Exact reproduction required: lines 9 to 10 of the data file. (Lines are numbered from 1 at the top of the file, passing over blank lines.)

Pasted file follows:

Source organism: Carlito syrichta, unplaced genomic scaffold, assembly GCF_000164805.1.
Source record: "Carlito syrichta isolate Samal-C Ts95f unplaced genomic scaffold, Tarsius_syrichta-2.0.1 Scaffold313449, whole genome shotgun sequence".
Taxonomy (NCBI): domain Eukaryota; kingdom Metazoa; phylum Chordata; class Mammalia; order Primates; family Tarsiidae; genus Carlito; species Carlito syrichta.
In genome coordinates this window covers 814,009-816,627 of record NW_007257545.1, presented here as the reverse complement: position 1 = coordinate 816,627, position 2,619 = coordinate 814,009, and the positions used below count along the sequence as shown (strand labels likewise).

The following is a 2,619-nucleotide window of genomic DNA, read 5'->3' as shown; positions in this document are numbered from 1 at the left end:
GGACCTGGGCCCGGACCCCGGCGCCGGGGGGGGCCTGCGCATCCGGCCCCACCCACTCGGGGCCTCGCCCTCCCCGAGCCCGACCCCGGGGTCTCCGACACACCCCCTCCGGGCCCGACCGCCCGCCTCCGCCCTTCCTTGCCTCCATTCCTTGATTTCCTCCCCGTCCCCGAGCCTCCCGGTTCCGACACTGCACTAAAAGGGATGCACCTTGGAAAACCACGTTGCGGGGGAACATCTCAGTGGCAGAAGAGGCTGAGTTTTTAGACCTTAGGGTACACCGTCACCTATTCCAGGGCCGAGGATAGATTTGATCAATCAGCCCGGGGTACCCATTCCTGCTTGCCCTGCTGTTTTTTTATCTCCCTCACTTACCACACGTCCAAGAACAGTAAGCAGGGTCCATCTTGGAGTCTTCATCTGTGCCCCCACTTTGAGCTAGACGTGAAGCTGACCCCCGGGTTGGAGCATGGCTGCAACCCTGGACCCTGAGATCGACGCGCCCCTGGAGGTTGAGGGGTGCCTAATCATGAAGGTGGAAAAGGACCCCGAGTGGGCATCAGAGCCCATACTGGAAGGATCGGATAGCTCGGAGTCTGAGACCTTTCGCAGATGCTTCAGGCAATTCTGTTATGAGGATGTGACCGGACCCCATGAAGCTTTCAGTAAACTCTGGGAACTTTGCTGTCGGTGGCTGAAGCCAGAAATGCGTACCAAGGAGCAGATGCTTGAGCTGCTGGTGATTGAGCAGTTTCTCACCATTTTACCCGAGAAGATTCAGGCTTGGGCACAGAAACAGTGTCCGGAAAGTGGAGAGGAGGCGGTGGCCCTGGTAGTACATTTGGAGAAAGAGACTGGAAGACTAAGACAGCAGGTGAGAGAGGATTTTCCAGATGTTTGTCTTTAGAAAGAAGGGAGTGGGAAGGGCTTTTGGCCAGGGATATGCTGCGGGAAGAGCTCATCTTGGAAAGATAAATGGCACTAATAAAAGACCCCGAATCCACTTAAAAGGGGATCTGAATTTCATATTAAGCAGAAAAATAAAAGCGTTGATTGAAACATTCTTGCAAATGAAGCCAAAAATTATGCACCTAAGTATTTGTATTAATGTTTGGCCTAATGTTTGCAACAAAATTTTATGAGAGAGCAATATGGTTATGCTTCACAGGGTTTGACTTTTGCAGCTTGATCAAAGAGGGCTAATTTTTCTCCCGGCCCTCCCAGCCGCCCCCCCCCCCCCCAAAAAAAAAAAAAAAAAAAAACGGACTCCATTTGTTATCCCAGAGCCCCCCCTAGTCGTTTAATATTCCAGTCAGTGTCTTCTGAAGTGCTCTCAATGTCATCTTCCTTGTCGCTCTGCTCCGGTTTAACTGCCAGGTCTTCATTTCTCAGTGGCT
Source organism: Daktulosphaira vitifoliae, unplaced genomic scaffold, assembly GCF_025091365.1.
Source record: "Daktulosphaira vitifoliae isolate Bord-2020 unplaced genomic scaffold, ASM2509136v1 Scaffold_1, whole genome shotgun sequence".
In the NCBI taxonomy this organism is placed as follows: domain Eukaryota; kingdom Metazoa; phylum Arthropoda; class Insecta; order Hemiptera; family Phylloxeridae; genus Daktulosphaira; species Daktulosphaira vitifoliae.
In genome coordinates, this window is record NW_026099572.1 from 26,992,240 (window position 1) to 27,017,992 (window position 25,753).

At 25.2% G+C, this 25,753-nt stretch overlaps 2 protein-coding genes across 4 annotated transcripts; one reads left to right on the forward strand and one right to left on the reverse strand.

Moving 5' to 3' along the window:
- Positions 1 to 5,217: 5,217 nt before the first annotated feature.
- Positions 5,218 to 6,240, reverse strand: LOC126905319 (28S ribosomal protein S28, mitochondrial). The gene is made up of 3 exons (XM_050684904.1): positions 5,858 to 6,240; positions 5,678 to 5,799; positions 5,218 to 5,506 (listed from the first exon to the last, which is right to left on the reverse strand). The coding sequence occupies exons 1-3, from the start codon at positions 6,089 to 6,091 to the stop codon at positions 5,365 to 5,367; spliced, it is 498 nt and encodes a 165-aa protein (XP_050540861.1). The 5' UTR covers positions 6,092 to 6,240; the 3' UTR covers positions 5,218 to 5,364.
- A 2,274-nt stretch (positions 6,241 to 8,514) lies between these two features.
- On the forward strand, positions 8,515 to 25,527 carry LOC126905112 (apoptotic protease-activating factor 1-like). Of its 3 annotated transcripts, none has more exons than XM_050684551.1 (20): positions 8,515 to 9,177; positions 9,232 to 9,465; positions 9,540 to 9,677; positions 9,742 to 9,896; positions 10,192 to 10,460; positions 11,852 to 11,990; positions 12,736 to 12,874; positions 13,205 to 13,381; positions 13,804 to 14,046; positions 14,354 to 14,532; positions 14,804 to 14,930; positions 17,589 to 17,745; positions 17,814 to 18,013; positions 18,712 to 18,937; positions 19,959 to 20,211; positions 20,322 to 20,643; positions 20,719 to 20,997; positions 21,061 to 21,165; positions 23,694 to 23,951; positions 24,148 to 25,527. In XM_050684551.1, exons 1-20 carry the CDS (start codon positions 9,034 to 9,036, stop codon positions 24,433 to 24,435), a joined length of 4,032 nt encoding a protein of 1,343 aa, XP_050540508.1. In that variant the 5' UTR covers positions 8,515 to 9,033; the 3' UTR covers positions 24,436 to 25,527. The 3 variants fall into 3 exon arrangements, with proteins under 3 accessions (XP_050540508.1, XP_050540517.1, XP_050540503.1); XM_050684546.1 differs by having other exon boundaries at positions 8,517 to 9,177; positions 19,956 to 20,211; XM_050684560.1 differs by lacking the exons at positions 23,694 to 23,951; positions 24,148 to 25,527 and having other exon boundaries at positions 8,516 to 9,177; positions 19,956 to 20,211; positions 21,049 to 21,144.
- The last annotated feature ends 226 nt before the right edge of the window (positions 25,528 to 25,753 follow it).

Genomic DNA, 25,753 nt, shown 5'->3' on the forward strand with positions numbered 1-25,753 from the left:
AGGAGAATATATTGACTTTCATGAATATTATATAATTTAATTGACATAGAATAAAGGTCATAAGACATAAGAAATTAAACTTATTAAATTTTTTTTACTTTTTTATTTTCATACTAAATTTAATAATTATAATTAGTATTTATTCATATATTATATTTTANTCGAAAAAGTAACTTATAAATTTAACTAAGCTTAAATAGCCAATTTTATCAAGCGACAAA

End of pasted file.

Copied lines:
In the NCBI taxonomy this organism is placed as follows: domain Eukaryota; kingdom Metazoa; phylum Arthropoda; class Insecta; order Hemiptera; family Phylloxeridae; genus Daktulosphaira; species Daktulosphaira vitifoliae.
In genome coordinates, this window is record NW_026099572.1 from 26,992,240 (window position 1) to 27,017,992 (window position 25,753).